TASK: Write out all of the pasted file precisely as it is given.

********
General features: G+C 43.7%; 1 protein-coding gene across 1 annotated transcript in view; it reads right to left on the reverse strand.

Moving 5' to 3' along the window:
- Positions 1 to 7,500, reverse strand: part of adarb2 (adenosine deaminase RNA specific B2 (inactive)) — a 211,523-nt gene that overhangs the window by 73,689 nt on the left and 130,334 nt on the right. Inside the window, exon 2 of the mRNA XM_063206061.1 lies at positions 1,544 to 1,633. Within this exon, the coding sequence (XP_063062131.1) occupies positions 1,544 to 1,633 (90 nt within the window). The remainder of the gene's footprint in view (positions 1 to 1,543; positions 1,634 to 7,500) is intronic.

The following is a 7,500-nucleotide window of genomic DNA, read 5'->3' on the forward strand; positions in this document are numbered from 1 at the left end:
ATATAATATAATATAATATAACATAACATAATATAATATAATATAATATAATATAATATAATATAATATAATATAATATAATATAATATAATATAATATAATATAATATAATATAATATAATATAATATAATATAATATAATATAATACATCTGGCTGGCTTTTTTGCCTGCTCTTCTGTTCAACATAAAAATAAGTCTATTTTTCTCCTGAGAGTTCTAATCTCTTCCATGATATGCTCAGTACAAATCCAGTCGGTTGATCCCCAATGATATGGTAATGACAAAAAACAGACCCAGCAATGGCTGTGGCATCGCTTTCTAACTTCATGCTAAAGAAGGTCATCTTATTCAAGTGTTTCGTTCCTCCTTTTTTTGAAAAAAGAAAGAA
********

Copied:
General features: G+C 43.7%; 1 protein-coding gene across 1 annotated transcript in view; it reads right to left on the reverse strand.

Moving 5' to 3' along the window:
- Positions 1 to 7,500, reverse strand: part of adarb2 (adenosine deaminase RNA specific B2 (inactive)) — a 211,523-nt gene that overhangs the window by 73,689 nt on the left and 130,334 nt on the right. Inside the window, exon 2 of the mRNA XM_063206061.1 lies at positions 1,544 to 1,633. Within this exon, the coding sequence (XP_063062131.1) occupies positions 1,544 to 1,633 (90 nt within the window). The remainder of the gene's footprint in view (positions 1 to 1,543; positions 1,634 to 7,500) is intronic.

The following is a 7,500-nucleotide window of genomic DNA, read 5'->3' on the forward strand; positions in this document are numbered from 1 at the left end:
ATATAATATAATATAATATAACATAACATAATATAATATAATATAATATAATATAATATAATATAATATAATATAATATAATATAATATAATATAATATAATATAATATAATATAATATAATATAATATAATATAATATAATATAATACATCTGGCTGGCTTTTTTGCCTGCTCTTCTGTTCAACATAAAAATAAGTCTATTTTTCTCCTGAGAGTTCTAATCTCTTCCATGATATGCTCAGTACAAATCCAGTCGGTTGATCCCCAATGATATGGTAATGACAAAAAACAGACCCAGCAATGGCTGTGGCATCGCTTTCTAACTTCATGCTAAAGAAGGTCATCTTATTCAAGTGTTTCGTTCCTCCTTTTTTTGAAAAAAGAAAGAA